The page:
Anti-arrhythmic treatement and elderly – Where are we now?
Authors: Ioana Dana Alexa1, Radu Ionut Rusu2, Gabriel Ungureanu1, Liana Mos 3
Affiliation: 1Department of Internal Medicine, University of Medicine and Pharmacy ,,Gr. T. Popa ” Iasi, 2“Dr. C. I. Parhon” Hospital Iasi, 3Department of Internal Medicine, Faculty of Medicine, Pharmacy and Dentistry, UVVG Arad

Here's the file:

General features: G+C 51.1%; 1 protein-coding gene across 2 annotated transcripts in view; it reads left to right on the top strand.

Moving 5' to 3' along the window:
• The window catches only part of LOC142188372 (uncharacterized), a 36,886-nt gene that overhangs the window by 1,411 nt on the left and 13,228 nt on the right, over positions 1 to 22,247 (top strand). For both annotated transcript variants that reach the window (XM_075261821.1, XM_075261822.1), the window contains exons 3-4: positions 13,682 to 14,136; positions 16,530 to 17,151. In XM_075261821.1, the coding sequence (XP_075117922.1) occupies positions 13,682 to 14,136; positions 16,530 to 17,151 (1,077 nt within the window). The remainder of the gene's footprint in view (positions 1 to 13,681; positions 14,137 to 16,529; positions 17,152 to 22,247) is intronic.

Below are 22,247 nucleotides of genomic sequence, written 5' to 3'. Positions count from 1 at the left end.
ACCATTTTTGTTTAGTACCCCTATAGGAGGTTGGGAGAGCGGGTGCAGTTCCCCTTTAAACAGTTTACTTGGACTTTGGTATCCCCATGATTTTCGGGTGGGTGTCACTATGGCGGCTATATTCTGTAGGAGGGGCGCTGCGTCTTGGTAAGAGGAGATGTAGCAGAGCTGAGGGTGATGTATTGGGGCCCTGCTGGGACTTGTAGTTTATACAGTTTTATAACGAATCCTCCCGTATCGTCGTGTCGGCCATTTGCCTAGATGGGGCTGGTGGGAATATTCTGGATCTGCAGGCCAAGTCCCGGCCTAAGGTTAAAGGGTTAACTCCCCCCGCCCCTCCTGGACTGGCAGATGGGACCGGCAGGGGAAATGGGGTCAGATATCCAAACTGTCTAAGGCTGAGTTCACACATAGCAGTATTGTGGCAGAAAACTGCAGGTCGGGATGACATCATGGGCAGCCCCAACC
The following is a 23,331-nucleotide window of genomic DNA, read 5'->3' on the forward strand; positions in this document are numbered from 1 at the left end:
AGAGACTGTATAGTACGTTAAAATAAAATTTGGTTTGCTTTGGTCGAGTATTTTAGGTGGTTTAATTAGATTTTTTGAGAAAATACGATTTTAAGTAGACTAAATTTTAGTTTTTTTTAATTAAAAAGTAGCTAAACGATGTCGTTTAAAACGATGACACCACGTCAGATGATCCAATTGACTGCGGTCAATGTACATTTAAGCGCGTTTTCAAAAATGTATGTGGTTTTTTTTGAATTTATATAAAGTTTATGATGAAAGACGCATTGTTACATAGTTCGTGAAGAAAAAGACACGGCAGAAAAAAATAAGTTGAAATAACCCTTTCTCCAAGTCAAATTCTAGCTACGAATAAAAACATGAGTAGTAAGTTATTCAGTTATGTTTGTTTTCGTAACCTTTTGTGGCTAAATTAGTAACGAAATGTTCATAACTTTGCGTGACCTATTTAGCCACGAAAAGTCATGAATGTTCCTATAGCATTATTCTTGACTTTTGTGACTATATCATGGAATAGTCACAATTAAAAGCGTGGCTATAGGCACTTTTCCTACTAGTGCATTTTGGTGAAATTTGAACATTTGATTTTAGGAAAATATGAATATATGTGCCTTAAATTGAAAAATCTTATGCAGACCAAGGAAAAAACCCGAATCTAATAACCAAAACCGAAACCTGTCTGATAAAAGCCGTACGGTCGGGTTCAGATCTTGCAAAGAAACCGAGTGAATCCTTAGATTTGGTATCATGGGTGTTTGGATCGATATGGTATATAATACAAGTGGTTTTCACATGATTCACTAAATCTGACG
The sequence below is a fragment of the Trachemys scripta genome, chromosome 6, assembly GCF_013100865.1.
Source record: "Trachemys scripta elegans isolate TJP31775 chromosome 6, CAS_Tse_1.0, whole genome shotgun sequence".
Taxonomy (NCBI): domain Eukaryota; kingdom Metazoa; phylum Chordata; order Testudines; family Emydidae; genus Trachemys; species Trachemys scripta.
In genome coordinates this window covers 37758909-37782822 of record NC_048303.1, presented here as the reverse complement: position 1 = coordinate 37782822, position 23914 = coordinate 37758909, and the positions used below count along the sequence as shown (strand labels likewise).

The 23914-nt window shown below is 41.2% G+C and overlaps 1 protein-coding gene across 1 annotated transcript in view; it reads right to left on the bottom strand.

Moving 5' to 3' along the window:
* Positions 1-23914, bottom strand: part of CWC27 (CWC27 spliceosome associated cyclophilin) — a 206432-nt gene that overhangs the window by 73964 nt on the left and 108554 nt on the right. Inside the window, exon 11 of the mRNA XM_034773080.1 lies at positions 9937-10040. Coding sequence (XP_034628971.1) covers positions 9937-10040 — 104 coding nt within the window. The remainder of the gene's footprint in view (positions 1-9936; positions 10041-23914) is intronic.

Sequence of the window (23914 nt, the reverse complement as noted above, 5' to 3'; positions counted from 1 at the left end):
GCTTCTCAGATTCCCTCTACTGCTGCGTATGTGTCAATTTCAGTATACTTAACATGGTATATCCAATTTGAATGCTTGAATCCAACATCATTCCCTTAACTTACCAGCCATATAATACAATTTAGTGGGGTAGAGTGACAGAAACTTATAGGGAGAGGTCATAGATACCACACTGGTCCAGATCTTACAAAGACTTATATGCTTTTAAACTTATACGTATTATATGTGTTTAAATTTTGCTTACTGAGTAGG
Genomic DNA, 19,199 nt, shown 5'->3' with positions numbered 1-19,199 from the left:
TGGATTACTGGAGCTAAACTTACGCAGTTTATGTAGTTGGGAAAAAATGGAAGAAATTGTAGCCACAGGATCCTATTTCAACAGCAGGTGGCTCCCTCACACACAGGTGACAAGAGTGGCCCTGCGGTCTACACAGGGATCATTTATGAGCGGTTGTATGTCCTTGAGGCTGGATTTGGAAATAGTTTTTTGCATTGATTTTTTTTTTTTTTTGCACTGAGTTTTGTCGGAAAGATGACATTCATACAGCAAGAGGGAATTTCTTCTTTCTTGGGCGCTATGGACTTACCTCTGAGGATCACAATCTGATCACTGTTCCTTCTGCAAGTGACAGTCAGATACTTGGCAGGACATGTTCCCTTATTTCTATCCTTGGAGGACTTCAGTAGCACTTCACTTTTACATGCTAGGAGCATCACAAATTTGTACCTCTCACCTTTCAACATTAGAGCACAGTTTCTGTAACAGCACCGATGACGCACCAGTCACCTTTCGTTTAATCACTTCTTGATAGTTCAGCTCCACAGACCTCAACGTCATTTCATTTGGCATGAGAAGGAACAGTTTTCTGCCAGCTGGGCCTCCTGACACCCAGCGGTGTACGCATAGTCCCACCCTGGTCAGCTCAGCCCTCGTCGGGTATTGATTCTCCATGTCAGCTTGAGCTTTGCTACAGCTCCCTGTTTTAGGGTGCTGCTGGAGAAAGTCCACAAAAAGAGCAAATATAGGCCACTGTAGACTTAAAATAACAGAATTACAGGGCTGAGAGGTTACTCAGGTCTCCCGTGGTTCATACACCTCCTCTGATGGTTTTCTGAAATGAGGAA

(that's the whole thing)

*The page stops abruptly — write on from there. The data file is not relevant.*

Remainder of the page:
ABSTRACT. Atrial fibrillation (AF), a common and serious cardiac rhythm disturbance, is responsible for substantial morbidity and mortality in the population. Currently about 2.3 million people in the US are diagnosed with AF and, based of the US census, this number is expected to rise to 5.6 million by 2050. It doubles in prevalence with each decade of age, reaching almost 9% at age 80–89 years. It has increased in prevalence over the calendar decades, reaching ‘epidemic’ proportions (1). The risk of stroke increases from 1.5% in patients with atrial fibrillation from 50–59 years of age to up to 23.5% for such patients aged 80–89 years (2, 3). Although the diagnosis of atrial fibrillation is usually straightforward, effective treatment is not. We aimed to discuss how rhythm control of atrial fibrillation can best be achieved in elderly patients, the controversy over the rhythm versus rate control, and prevention of thromboembolism.